Meet Six Women with Asian Roots who are Redefining Creative Entrepreneurship

As the world celebrates #Balanceforbetter as theme of International Women's Day, we spoke with six creative entrepreneurs across Asia-Pacific and beyond to learn why they chose the path they took

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Being a creative entrepreneur requires special guts. Of course, people have always relied on their creativity to create a successful brand and wealth, but the modern creative entrepreneur goes a step further. She uses her creativity to unlock the wealth that lies within her, and uses that force to conquer uncharted territories. This March, as the world celebrates #Balanceforbetter as theme of International Women's Day, we spoke with six creative entrepreneurs across Asia-Pacific and beyond to learn why they chose the path they took and how they became successful leaders in their respective fields.

With inputs by Nidhi Singh and Komal Nathani.

(This article was first published in the March 2019 issue of Entrepreneur Magazine. To subscribe, click here)

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Beyond Beauty

After Stephanie Yoe became Miss Universe Jakarta in 2015 at the age of 19, she had no idea about her next step career-wise. All she knew was she was inclined toward entrepreneurship as she had her roots ingrained in an entrepreneurial family.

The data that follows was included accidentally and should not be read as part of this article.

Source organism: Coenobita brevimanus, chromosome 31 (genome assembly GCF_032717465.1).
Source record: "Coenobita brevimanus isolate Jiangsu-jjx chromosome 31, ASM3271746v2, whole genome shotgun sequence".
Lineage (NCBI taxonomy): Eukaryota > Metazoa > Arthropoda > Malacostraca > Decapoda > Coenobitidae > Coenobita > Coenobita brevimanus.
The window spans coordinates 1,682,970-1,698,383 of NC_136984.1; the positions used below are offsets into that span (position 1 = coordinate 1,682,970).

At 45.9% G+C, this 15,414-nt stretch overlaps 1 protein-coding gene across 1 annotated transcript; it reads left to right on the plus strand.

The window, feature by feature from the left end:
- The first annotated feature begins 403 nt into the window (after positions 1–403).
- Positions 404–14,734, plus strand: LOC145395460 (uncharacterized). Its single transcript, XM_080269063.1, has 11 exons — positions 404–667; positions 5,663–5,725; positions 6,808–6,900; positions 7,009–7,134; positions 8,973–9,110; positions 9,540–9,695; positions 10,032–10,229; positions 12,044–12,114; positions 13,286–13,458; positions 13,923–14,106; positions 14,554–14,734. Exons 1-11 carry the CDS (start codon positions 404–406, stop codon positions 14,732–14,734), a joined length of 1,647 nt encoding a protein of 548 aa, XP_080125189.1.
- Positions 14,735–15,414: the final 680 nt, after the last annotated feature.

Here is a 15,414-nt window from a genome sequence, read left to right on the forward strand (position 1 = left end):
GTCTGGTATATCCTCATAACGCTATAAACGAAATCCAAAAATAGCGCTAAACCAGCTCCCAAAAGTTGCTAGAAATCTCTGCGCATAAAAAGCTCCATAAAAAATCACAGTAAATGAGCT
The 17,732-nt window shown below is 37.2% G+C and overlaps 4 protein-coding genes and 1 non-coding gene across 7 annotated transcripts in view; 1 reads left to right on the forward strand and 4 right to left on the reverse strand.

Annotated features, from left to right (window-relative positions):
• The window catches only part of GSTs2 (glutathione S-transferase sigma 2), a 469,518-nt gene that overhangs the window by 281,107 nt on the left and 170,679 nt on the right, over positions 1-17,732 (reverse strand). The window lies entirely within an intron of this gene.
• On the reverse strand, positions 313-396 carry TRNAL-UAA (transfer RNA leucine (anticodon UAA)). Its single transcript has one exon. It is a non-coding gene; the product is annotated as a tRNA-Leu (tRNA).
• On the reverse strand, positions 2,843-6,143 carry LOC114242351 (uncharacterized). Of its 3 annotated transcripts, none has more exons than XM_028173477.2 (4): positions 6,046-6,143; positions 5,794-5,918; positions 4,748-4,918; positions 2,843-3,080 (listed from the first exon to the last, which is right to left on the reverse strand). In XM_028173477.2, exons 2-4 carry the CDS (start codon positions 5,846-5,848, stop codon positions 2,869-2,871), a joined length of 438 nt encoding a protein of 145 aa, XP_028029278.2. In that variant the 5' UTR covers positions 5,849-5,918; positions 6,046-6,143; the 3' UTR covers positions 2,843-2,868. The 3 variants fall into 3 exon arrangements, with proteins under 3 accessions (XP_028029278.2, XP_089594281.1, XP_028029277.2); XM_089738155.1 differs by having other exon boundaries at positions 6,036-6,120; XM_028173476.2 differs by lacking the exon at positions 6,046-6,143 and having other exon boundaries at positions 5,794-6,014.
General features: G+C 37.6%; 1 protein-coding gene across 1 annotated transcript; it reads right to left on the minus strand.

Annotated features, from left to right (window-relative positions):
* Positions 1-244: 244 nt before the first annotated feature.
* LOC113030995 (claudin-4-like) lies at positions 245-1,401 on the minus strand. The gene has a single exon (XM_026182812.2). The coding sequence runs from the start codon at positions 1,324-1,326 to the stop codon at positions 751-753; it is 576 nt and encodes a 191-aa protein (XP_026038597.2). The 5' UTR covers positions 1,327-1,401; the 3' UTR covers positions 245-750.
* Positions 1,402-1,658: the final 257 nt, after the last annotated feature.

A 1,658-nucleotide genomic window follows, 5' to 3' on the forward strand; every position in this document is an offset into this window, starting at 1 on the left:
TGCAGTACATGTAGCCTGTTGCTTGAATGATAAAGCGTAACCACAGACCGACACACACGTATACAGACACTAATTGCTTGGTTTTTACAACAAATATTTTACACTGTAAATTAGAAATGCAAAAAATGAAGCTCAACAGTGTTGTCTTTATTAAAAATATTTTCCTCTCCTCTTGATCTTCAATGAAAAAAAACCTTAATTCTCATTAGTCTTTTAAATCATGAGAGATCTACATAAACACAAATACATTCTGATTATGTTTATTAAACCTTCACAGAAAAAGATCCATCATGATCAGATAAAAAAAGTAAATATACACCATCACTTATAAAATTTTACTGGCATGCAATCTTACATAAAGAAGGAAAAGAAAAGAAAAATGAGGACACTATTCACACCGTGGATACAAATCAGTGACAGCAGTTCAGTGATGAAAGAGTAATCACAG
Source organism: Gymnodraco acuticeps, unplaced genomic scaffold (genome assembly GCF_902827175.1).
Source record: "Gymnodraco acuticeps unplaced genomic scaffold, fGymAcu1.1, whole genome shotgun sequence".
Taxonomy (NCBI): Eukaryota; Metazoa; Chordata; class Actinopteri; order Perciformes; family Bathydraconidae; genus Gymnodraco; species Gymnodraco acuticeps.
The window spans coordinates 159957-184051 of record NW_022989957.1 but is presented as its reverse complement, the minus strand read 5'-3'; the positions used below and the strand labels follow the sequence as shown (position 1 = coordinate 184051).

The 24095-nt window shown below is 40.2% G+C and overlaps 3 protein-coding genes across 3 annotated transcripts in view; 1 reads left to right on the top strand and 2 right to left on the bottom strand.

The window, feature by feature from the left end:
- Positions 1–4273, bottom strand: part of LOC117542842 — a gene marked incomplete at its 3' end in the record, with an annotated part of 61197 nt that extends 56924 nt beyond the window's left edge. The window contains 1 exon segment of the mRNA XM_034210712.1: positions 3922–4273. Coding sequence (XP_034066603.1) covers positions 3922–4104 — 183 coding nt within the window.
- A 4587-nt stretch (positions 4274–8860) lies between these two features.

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The Real Superwoman

Lilly Singh discovered YouTube in 2010 — the year she “wasn’t in a good place”. She says, those 12 months, while finishing college to get a psychology degree, were tough. “I didn’t feel creative, which made me sad because I was very creative as a kid. I wasn’t sure what I wanted to do after school and I just wasn’t excited about life.”
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The Unicorn Designer

Melanie Perkins was 22 when she flew from her home in Perth, Australia, to the Silicon Valley in the US to pitch a startup idea to a multimillionaire. Although Bill Tai, the famous technology investor, initially didn’t pay much attention to the college dropout’s “future of publishing” idea, he did introduce her to other investors, engineers and developers — and ultimately, he himself invested in her brainchild, Canva.
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The ‘Unpopular’ Choice-Maker

Yuki He worked in the tech industry for years but the work culture frustrated her. After much thinking, she decided to utilize her experience in both the Chinese and overseas mobile Internet markets and become an entrepreneur. “I had a passion for singing when I was in college but I was studying computer science, so it was just a hobby.
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Rap it Up

Miss Ko is known to speak her mind through songs. From domestic violence, to racial discrimination and “horrible” pizza, the TaiwaneseAmerican rapper-songwriter has weaved into several real life experiences in catchy melodies and upbeat work and earned worldwide fan following. Being a female rapper in a male-dominated music industry has not been easy, and the 32-year-old, who hails from Queens, New York, has worked hard enough to create a name for herself.
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Instant Chinese

ShaoLan Husueh, a Taiwanese entrepreneur and venture investor living in London, has a solution. Her startup, Chineasy, transforms cornerstone Chinese characters known as radicals into clever illustrations and stories to teach people basic vocabulary.